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Eight Cheap Ways to Become Famous without Killing Anyone

Eight Cheap Ways to Become Famous without Killing Anyone

There are ways to become famous that don’t require spending a bunch of money – or killing anyone. It is easy enough to become famous but it is a bit harder to become famous for positive reasons. Avoid the negative ways of doing this such as jumping off a building. The challenge is to engage the media with a solid something. We came up with eight positive ways to pull this off. You might come up with some more to add to this list. Let us know if you do.

Is there a way you can become number one in the world at anything? Opening up the Guinness Book of World Records and looking for a category might work for some people. But this won’t work for everyone. Being first at something will often work. Being the best at something works just as well. Becoming the worst in the world at anything works great too.
The whole point is to find some way to stand out and be different. There also needs to be media around – the more people it accesses, the better. Getting on a reality television show is currently a quick way to do it for some people. Here are the eight ways we came up with:

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  1. Being the best at something. Obtain a copy of the Guinness book and pick something that is free. Then work at it. But keep in mind that this category is a tough one because it involves actually becoming really good at something.
  2. Being the first to do something. Trying something new in a conservative setting counts and has become popular lately. In other words, it only needs to be perceived as first. Roger Bannister was the first person to break the 4 minute mile in 1954 and many people still recognize his name. Most competitive runners these days can surpass that.
  3. Being the worst at something. William Hung has made it by consistently performing really bad Ricky Martin impersonations. Being a bad driver is one thing but the British have taken it to the extreme by creating a television program on this concept that has become globally franchised.
  4. Being radically different. Mahatma Gandhi was the most unlawyer-like lawyer around in his day. This can involve either breaking or living a stereotype.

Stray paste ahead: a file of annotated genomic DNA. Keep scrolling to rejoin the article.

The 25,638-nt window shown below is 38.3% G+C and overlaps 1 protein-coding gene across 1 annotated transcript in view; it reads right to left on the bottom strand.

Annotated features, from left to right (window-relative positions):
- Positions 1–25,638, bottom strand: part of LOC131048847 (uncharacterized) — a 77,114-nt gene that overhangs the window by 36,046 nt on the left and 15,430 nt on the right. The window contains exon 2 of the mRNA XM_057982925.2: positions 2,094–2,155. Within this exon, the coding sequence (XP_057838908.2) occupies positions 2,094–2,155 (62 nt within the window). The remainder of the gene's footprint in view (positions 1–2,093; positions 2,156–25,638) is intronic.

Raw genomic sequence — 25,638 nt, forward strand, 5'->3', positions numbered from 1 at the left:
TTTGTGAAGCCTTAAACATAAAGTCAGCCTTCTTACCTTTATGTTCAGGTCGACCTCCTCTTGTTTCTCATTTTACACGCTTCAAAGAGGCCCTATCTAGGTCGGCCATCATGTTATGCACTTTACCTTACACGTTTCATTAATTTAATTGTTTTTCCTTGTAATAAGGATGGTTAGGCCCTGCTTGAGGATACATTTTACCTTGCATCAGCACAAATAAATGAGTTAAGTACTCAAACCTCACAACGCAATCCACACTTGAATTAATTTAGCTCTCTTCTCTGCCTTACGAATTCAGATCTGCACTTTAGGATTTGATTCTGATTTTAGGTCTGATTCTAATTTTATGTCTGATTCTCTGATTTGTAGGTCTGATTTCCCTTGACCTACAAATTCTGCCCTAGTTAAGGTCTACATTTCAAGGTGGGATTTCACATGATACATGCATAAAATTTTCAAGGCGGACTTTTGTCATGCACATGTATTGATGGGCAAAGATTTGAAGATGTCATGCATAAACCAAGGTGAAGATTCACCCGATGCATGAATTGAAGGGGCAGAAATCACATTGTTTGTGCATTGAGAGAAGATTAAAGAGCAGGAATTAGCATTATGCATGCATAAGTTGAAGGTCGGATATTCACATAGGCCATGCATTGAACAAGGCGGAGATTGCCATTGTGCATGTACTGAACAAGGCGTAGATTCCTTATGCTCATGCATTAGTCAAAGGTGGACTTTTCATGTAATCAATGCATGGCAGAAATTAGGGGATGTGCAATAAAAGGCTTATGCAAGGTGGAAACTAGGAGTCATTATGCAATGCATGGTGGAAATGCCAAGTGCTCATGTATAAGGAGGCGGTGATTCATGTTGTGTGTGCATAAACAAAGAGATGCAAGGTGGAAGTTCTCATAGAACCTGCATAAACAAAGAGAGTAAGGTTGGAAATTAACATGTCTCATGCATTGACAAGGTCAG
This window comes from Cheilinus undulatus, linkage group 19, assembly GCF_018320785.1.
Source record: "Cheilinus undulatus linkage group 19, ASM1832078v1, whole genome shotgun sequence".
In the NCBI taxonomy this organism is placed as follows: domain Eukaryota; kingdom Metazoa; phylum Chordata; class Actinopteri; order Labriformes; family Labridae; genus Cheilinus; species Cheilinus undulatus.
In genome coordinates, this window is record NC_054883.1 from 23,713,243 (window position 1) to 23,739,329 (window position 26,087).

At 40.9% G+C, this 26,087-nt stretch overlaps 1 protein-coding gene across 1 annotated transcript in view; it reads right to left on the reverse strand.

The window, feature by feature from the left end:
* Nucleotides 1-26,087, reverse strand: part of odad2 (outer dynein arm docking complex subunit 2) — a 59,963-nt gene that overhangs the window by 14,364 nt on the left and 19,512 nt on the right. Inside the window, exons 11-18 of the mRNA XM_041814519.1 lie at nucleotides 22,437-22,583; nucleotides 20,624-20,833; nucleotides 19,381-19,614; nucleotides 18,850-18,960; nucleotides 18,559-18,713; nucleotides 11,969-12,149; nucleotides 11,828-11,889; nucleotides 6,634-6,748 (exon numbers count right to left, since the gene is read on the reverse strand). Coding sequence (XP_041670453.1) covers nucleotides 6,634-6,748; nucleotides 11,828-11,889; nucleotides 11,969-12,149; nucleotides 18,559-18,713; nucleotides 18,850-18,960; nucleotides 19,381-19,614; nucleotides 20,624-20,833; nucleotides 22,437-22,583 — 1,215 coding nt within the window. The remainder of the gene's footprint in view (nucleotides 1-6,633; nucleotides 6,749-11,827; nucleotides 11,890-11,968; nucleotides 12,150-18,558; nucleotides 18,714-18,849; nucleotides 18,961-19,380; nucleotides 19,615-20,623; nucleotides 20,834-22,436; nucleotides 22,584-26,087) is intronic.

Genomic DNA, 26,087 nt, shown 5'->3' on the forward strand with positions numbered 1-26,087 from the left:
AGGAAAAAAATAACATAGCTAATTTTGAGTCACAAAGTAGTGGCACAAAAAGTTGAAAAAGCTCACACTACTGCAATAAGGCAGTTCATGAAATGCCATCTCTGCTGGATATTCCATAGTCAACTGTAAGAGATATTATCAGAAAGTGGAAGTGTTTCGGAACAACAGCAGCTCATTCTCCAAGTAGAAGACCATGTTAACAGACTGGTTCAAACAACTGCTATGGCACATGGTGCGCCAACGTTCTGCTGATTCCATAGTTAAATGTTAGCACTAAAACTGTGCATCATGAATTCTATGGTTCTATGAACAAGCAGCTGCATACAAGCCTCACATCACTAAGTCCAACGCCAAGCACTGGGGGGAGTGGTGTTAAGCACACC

5. Doing something generous that most people wouldn’t. This is a popular one for volunteers going out to raise awareness for a cause. People who go on long walks or runs across their countries figured this one out in spades.
  6. Being in the right place at the right time and doing the right thing. Saving a life fits the bill well. In January, Wesley Autrey saved a man who fell onto the New York subway tracks. He was a 50 year old construction worker who was taking his two young daughters home before work and saw the man fall while the train was coming. He made a split second decision, then leapt in and was able to hold the man flat between the rails while the train rolled over them. They were both bruised but okay afterward. Wesley was all over the news and was a guest on Jay Leno’s Tonight Show.
  7. Blowing the whistle or uncovering a scandal. Erin Brokovich was a unknown paralegal who uncovered a major scandal in which a big utility company in Barstow, California was leaching toxins into the environment that killed many people. She was instrumental in winning a huge lawsuit that also resulted in a feature movie being made about the story.
  8. Getting a lucky strike. Winning a big lottery is an obvious one that people can relate to judging from sales of lottery tickets. But this one doesn’t count if you need to buy the lottery ticket! Picking the right parents is another good one for some people.

You need to ask yourself, why do you want to become famous? Before you go out and kill yourself putting in a lot of effort, maybe consider if fame is something you really want to achieve. If you look at some of these above examples, it seems these people, except for maybe William Hung, were not trying to achieve fame. That is part of the magic.

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Peter Paul Roosen and Tatsuya Nakagawa are co-founders of Atomica Creative Group , a specialized strategic product marketing firm. Through leading edge insight and research, sound strategic planning and effective project management, Atomica helps companies achieve greater success in bringing new products to market and in improving their existing businesses. They have co-authored Overcoming Inventoritis now available.

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Last Updated on February 13, 2019

10 Things Happy People Do Differently